If it proceeds — and there are still many hurdles to clear — the merging of two large pharmaceutical wholesalers, Sigma and the recently troubled Australian Pharmaceutical Industries (API), would be a key chapter in the evolving story of a retail sector that is heading for inevitable change.

The bid is subject to several conditions and would require ACCC approval. The merged entity would become the dominant supplier of medicines to retail pharmacies, with around two thirds of the market. The other wholesalers, Symbion (nee Mayne nee Faulding) and new entrant DHL Exel, would live in its shadow.

The pharmaceutical wholesalers supplying retail pharmacies are a key component of the delivery of medicines under the Pharmaceutical Benefits Scheme. It is the inability to dispense PBS prescriptions that keeps grocers out of pharmacy.

Last year, the grocers, and Woolworths in particular, battled hard for deregulation that would have to allowed dispensaries in supermarkets. They were unsuccessful and a new five year agreement was reached between the Pharmacy Guild and the government. It may well be the last which excludes the supermarkets.

Since the signing of the agreement, the grocers have been looking for a way into the sector through the back door. Coles has purchased Pharmacy Direct and Woolworths has been rumoured to be interested in API. Once the grocers become significant players in the sector, it would be all but impossible for the government to exclude them when the next agreement is negotiated.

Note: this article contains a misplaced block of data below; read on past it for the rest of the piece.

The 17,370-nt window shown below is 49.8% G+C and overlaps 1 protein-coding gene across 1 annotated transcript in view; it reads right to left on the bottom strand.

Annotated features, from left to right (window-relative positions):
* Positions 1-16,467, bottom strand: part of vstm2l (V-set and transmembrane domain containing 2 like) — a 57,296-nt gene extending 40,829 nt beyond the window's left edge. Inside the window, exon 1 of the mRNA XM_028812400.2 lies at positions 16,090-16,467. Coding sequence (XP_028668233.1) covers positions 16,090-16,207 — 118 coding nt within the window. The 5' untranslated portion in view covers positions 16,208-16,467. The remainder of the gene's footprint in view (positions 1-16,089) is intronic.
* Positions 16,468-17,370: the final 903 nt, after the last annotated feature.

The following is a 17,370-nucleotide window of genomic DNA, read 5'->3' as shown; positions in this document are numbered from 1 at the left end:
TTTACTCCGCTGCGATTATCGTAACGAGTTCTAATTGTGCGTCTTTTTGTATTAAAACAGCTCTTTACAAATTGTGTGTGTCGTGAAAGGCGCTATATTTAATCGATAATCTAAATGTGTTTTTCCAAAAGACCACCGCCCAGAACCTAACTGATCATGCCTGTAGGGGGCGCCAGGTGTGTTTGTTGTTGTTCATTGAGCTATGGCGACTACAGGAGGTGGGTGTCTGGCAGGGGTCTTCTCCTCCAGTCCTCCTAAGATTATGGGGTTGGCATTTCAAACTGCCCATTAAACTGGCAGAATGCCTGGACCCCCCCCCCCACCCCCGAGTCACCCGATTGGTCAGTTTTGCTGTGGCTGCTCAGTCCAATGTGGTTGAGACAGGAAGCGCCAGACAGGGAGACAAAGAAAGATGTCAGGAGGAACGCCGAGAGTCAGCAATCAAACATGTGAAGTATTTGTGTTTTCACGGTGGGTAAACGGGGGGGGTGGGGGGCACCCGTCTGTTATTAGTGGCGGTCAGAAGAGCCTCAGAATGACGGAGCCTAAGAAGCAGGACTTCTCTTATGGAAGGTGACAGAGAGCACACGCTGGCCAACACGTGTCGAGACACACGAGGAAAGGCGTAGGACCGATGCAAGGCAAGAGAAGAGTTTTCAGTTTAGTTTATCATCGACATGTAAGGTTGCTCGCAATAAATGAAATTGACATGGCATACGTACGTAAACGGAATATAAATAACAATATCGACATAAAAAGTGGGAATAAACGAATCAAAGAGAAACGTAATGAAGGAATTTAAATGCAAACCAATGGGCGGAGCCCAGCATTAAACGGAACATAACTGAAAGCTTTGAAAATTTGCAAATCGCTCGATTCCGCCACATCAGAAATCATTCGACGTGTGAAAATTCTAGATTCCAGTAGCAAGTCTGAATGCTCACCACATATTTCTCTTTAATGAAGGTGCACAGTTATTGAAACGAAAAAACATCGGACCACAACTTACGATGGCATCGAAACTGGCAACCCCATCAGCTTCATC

Retail pharmacy is a troubled sector. Although it has its defenders, it is seen by many as an outdated and inefficient delivery system and business model.

Owning a retail pharmacy was once seen as a path to fortune. Market share is now continually being eroded by supermarkets and other retailers ranging lines that were once the exclusive domain of the chemists. Cost pressures, associated with lowered prices the government was willing to pay for PBS items, have eaten into profitability. Less traditional models such as the online epharmacy and Chemist Warehouse advertise discounted prescription drugs.

While most apothecaries still seem to drive nice cars, the sector seems in turmoil and the impending entry of the grocers is the stuff of pharmacists’ nightmares.

While the current bid is for Sigma to take over API, few in the industry will be surprised if we hear of a rival bid by Woolworths or Coles in the next few days.

Peter Fray

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